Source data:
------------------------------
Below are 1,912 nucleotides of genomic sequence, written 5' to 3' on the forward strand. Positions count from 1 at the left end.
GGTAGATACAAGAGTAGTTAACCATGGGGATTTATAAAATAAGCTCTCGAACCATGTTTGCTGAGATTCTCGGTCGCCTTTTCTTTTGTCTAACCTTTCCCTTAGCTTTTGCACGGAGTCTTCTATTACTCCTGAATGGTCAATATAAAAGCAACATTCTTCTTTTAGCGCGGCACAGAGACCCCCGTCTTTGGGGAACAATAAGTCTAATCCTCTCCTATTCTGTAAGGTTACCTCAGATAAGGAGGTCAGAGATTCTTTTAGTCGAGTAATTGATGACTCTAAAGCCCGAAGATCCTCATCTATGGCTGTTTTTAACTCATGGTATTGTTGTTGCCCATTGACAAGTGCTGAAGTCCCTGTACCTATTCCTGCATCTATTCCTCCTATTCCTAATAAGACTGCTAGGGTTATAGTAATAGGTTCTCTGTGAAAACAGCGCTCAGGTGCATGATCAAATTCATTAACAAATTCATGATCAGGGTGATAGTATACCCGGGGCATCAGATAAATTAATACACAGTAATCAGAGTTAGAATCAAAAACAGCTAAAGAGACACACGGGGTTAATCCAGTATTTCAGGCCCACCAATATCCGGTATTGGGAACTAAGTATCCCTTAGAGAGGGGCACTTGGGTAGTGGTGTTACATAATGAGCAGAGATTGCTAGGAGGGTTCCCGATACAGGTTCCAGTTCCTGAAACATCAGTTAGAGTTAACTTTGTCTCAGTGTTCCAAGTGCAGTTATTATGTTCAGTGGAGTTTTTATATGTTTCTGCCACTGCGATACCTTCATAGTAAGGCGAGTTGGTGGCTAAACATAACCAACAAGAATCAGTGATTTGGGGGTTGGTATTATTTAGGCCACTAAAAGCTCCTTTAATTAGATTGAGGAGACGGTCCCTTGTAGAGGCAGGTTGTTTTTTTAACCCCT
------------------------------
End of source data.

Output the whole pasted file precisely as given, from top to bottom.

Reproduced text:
Below are 1,912 nucleotides of genomic sequence, written 5' to 3' on the forward strand. Positions count from 1 at the left end.
GGTAGATACAAGAGTAGTTAACCATGGGGATTTATAAAATAAGCTCTCGAACCATGTTTGCTGAGATTCTCGGTCGCCTTTTCTTTTGTCTAACCTTTCCCTTAGCTTTTGCACGGAGTCTTCTATTACTCCTGAATGGTCAATATAAAAGCAACATTCTTCTTTTAGCGCGGCACAGAGACCCCCGTCTTTGGGGAACAATAAGTCTAATCCTCTCCTATTCTGTAAGGTTACCTCAGATAAGGAGGTCAGAGATTCTTTTAGTCGAGTAATTGATGACTCTAAAGCCCGAAGATCCTCATCTATGGCTGTTTTTAACTCATGGTATTGTTGTTGCCCATTGACAAGTGCTGAAGTCCCTGTACCTATTCCTGCATCTATTCCTCCTATTCCTAATAAGACTGCTAGGGTTATAGTAATAGGTTCTCTGTGAAAACAGCGCTCAGGTGCATGATCAAATTCATTAACAAATTCATGATCAGGGTGATAGTATACCCGGGGCATCAGATAAATTAATACACAGTAATCAGAGTTAGAATCAAAAACAGCTAAAGAGACACACGGGGTTAATCCAGTATTTCAGGCCCACCAATATCCGGTATTGGGAACTAAGTATCCCTTAGAGAGGGGCACTTGGGTAGTGGTGTTACATAATGAGCAGAGATTGCTAGGAGGGTTCCCGATACAGGTTCCAGTTCCTGAAACATCAGTTAGAGTTAACTTTGTCTCAGTGTTCCAAGTGCAGTTATTATGTTCAGTGGAGTTTTTATATGTTTCTGCCACTGCGATACCTTCATAGTAAGGCGAGTTGGTGGCTAAACATAACCAACAAGAATCAGTGATTTGGGGGTTGGTATTATTTAGGCCACTAAAAGCTCCTTTAATTAGATTGAGGAGACGGTCCCTTGTAGAGGCAGGTTGTTTTTTTAACCCCT